I have a little issue when it comes to heights, which for someone who spends an awful lot of time, climbing old crumbling spiral staircases in ruined castles, may come as a bit of a surprise ~ you have no idea!
This isn't the first time I have attempted to climb the Monument. The first time was about 16 years ago, and I made it to the room where William Wallace's sword was, by which time I was feeling sick, dizzy and had an irrational fear that I was never going to leave this chamber again.
William Wallace's actual sword!
Fast-forward to present day, and I found myself once again looking at that never ending spiral staircase. This time, I had a determined teenager with me who was going to reach the top, and she would do so, even if it meant dragging me up those steps.
Needless to say, it took a little bit of encouragement and a big dollop of patience ~ but hey, we weren't in a rush, well I wasn't anyway!
I think we all know who William Wallace is ~ if not, where were you in 1995 when Braveheart hit the big screens?
Now the locals call Braveheart "that comedy" as there isn't much factually correct with it. But, there was a battle between Wallace and his army of loyal followers, and the English.
Let's give the battle it's real name, which is The Battle of Stirling Bridge. Now, Wallace wasn't the only one who had been, shall we say resisting, English rule. There was a Scottish nobleman called Andrew Moray who had been doing his fair share of harassing the English army. Wallace and Moray finally joined forces, and they gathered their troops on the slope of rock, known locally as Abbey Craig and from their position they watched the formidable forces of the English army gather under the leadership of John du Warenne and Hugh de Cressingham.
The Scots were outnumbered. The English had somewhere in the region of 200-300 knights on horseback and 10,000-foot soldiers. The Scots had 8,000-foot soldiers and only 36 horsemen. The English were confident in their numbers. There was no way they were going to lose to this rabble.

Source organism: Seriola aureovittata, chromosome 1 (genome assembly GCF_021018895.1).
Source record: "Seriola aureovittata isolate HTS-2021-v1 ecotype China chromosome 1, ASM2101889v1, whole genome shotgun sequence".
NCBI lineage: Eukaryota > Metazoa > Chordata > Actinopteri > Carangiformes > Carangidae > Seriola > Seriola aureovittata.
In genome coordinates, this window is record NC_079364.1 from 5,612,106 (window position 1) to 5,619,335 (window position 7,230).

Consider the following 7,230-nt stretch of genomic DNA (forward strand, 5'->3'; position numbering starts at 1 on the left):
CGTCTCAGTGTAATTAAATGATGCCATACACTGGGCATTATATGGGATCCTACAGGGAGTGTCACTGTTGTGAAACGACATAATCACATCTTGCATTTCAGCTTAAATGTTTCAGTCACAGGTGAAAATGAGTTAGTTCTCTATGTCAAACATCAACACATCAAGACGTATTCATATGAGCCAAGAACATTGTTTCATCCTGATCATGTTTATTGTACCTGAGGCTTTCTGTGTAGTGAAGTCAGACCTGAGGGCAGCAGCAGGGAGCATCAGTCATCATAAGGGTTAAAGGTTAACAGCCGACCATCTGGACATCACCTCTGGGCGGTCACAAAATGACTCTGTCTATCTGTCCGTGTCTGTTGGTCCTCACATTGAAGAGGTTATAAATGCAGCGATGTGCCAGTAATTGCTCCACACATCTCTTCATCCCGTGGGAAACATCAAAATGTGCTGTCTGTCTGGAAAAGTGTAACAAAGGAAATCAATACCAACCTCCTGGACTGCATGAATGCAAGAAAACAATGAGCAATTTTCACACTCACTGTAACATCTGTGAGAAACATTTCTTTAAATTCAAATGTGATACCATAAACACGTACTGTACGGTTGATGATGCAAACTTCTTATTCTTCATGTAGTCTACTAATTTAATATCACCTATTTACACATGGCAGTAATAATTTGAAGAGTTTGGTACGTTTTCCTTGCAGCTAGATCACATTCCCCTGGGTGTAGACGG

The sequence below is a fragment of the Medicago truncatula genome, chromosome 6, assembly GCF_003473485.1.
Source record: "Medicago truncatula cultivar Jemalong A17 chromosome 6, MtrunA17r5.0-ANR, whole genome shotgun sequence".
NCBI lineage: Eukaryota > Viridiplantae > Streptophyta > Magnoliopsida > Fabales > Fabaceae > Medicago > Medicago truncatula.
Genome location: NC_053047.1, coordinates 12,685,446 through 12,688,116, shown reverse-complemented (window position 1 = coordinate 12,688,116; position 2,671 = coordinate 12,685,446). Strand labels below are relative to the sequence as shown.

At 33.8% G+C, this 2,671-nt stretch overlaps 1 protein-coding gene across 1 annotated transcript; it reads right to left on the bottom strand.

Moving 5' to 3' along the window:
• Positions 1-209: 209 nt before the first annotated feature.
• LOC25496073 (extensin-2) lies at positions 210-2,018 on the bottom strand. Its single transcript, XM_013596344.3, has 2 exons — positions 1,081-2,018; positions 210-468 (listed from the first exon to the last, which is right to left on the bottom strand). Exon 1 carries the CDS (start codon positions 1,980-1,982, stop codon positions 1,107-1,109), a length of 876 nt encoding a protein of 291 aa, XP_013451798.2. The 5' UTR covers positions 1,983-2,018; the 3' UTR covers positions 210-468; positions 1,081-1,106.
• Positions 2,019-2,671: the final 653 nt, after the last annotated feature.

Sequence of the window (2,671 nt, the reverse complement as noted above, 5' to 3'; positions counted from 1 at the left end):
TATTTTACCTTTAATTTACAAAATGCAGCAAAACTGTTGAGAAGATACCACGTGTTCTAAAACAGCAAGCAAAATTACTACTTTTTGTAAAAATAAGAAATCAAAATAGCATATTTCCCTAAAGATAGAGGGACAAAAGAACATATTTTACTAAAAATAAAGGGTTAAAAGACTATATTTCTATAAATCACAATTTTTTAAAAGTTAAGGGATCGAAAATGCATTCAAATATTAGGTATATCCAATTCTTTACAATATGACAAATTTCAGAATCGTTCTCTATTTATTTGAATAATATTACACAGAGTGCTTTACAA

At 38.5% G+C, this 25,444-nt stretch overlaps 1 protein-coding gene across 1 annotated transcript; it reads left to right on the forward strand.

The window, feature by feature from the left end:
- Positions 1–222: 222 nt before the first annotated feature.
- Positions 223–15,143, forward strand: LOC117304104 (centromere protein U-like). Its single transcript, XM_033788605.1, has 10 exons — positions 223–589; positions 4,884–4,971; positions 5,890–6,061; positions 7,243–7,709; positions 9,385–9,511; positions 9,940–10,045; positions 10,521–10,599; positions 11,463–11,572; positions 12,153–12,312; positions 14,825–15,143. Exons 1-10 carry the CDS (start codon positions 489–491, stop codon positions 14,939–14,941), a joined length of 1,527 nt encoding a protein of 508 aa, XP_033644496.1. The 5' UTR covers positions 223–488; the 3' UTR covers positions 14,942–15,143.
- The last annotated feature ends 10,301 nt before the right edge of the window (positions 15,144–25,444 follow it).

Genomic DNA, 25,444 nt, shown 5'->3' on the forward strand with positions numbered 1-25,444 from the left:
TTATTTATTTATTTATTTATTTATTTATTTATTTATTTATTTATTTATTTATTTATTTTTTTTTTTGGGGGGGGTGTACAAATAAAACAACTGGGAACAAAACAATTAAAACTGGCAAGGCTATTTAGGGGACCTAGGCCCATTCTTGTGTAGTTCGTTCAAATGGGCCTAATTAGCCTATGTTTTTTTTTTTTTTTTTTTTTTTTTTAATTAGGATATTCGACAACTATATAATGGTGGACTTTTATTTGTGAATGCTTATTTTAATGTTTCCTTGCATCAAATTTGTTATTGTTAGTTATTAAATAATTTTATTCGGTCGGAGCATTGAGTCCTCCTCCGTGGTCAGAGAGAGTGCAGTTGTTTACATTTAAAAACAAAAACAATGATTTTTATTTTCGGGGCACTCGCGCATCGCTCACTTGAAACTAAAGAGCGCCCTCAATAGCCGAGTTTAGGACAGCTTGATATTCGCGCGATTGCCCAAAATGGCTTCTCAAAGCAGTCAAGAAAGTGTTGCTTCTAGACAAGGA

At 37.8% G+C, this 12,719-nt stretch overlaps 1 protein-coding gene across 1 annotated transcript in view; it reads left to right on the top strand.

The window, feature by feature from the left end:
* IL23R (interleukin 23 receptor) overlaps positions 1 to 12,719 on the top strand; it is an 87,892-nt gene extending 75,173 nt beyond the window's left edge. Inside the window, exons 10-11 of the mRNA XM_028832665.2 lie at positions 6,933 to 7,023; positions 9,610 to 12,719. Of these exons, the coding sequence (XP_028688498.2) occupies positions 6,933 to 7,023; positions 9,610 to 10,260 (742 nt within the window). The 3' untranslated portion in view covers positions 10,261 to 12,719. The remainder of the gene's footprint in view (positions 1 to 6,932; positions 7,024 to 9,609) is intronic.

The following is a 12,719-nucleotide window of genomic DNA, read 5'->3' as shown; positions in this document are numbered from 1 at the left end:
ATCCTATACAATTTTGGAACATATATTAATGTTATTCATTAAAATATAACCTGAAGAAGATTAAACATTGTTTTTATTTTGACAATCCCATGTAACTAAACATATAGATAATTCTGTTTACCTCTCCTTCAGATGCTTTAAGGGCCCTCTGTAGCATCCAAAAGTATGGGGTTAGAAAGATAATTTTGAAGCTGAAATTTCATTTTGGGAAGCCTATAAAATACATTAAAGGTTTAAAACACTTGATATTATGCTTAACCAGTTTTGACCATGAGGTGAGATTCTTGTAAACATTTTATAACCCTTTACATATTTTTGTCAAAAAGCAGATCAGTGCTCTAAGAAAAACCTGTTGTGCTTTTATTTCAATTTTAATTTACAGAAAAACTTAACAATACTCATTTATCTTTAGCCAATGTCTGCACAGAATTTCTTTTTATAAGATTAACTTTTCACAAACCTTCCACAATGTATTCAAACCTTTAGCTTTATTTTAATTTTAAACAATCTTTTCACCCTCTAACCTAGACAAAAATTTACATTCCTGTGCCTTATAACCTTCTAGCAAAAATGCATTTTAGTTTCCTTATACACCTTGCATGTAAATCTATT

Two Dominican friars were sent as envoys to negotiate the Scottish surrender. Wallace replied...
"Tell your commander that we are not here to make peace but to do battle, defend ourselves and liberate out kingsmen. Let them come on, and we shall prove this in their very beards."
The English realised that the Scots were not going to come to them. They were going to have to cross the River Forth and teach these traitors a lesson.
Richard Lundie, a Scottish knight, fighting for the English, said to his commanding officers...
Warrene should have listened to him, but he was so arrogantly confident that this battle would be a mere sword exercise for the men, that he did not heed the warning. The might of the English cavalry crossed the bridge and waited in the loop of the River Forth, while Wallace and Moray watched and prepared the men and when the time was right, they seized the moment. The Scottish spearmen cut off the escape back across the bridge and the English army, floundering in the marshy ground, were slaughtered.
Warrene must have watched with disbelieving eyes as these rebels massacred his men. He ordered for the bridge to be burnt and he retreated to Berwick. It was a decisive Scottish victory, and it wouldn't be the last.
The National Wallace Monument was designed by the Edinburgh-born Glasgow architect J. T. Rochead, and it was built between 1861 and 1869. It is 67 meters high and has 246 steps. I feel sick just thinking about it.
But it is so worth the climb. Not only do you get to see Wallace's actual sword but the views across Stirling are breathtaking ~ but, I have to be honest, I was really glad to get back down again!
You cannot go to Scotland and not climb the Wallace Monument ~ and despite my fear of heights, I am glad that this time, I made it to the top!
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See you on your next coffee break!
Mary Anne xxx